What We Get Wrong About Poverty

Illustration by Irshad Salim

Nathan Cheek at Psyche: Imagine this upsetting scenario: two women are both suffering physical abuse from their partners. One woman is relatively affluent, while the other struggles to make ends meet. In this kind of situation, where two people of different means are experiencing similar harm, who will receive help? Are the neighbors of both women, upon learning of the violence, equally likely to reach out or call the authorities? Or might they decide in one of these cases that getting help isn’t so urgent?

One might guess that people in poverty are generally seen as needing more help, given their more precarious circumstances, whereas more affluent people might be seen as less vulnerable due to their greater financial resources. But when I and other researchers conducted a study asking people about the appropriate bystander intervention for intimate partner abuse, we found that participants thought a higher level of intervention would be necessary for a higher-income woman, compared with a lower-income woman.

This finding is just one example of a well-documented pattern of neglect and mistreatment of lower-income individuals, especially people in poverty. Students from lower-income families receive less positive attention from their teachers. Lower-income customers receive worse treatment while shopping. Lower-income patients receive less care from their physical and mental healthcare providers. And lower-income defendants receive harsher punishments in the courtroom. More generally, people in poverty receive less help and less support interpersonally and institutionally across many domains of everyday life.

Why are people in poverty, who have fewer resources at their disposal and are, if anything, in need of greater support, so often ignored and sidelined, compared with their higher-income counterparts? Behavioral scientists studying this question have already pointed to some important causes of class-based discrimination, ranging from structural barriers (eg, cost and insurance-related barriers in healthcare) to biased beliefs. When researchers study biased beliefs about low-income individuals, they typically focus on stereotypes about the supposed incompetence or laziness of people in poverty.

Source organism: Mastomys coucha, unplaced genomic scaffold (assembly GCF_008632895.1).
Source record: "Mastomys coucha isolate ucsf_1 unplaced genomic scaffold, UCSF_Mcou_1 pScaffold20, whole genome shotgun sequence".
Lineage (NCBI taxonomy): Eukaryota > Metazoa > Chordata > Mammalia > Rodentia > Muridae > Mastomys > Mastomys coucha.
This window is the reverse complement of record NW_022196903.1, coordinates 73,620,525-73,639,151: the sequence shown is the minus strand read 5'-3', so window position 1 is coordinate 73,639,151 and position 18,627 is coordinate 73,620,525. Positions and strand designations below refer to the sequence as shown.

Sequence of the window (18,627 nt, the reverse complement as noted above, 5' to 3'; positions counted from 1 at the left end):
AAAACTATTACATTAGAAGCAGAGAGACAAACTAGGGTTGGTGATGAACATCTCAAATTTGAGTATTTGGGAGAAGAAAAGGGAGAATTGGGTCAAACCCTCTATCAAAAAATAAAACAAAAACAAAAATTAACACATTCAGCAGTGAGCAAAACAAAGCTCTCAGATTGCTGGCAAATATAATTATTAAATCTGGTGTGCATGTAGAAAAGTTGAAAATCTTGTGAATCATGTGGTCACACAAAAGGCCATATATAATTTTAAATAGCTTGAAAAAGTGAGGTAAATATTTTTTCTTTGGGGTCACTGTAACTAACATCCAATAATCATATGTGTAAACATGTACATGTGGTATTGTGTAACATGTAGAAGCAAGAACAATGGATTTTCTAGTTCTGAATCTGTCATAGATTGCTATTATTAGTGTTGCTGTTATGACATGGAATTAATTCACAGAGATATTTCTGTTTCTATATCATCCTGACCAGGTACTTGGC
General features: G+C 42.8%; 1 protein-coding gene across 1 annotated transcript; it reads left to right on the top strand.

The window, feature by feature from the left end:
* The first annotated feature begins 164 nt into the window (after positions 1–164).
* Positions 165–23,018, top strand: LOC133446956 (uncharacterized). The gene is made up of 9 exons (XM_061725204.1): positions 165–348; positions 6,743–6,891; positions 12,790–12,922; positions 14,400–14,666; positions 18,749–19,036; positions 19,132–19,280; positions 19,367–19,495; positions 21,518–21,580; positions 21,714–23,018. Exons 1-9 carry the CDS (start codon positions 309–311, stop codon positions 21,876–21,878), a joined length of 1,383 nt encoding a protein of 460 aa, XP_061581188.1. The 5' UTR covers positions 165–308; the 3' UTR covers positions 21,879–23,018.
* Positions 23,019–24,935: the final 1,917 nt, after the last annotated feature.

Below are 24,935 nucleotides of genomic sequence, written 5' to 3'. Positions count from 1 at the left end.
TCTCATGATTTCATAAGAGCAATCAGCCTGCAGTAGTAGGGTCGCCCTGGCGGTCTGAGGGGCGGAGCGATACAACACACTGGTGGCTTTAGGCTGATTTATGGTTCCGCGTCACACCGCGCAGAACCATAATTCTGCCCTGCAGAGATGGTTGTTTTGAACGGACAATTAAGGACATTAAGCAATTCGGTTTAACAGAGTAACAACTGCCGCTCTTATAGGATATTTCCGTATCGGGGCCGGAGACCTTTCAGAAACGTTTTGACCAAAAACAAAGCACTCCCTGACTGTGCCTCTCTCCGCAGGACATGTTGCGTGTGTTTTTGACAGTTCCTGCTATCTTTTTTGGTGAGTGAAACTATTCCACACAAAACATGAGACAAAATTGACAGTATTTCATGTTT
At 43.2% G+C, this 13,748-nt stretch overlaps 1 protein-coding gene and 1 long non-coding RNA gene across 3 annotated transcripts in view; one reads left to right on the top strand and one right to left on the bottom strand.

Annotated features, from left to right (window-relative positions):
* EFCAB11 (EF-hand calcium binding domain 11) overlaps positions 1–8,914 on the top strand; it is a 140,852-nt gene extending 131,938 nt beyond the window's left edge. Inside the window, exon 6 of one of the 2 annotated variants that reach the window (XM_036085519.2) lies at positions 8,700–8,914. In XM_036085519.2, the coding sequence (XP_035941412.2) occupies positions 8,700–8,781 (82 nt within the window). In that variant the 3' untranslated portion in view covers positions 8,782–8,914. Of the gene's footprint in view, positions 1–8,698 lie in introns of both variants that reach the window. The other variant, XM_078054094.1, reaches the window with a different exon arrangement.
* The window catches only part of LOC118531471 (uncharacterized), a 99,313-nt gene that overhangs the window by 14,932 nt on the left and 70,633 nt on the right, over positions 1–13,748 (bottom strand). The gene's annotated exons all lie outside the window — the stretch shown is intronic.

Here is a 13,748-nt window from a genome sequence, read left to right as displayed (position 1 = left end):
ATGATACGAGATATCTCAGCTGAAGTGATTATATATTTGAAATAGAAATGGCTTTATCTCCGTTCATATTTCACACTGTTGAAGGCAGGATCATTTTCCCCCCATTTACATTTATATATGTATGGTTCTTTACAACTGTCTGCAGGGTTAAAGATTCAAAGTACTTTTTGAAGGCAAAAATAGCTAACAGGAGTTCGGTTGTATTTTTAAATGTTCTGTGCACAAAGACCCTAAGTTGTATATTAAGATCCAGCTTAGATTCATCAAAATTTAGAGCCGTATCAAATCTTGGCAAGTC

Recently, my collaborators and I have been trying to understand how a different set of biased beliefs might further explain many different social class disparities. In particular, we have found evidence that people think lower-income individuals are less affected by negative events – and, therefore, less in need of help – than higher-income individuals are. We call this the ‘thick skin bias’: the idea being that lower-income people are seen as having a ‘thicker skin’.

In our initial work on this bias in 2020, study participants…

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